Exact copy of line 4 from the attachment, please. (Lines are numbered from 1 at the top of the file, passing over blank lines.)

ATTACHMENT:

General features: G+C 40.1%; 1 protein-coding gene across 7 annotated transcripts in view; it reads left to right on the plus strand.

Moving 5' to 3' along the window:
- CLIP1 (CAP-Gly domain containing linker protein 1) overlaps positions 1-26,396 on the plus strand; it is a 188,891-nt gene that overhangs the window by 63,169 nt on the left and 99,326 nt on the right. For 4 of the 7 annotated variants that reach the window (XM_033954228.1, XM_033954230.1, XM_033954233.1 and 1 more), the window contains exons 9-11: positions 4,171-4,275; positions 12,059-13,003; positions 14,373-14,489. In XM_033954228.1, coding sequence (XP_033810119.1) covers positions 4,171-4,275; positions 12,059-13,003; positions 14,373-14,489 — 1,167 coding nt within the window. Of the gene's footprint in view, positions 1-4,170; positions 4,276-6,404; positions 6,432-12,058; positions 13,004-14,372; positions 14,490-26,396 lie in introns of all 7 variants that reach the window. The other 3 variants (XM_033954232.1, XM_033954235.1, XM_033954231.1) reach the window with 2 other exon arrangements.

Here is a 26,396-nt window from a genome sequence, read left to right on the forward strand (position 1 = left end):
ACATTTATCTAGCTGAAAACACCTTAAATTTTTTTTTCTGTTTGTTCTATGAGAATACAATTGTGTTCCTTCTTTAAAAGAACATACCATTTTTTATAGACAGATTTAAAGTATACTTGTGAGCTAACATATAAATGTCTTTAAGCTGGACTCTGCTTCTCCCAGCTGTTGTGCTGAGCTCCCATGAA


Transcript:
Here is a 26,396-nt window from a genome sequence, read left to right on the forward strand (position 1 = left end):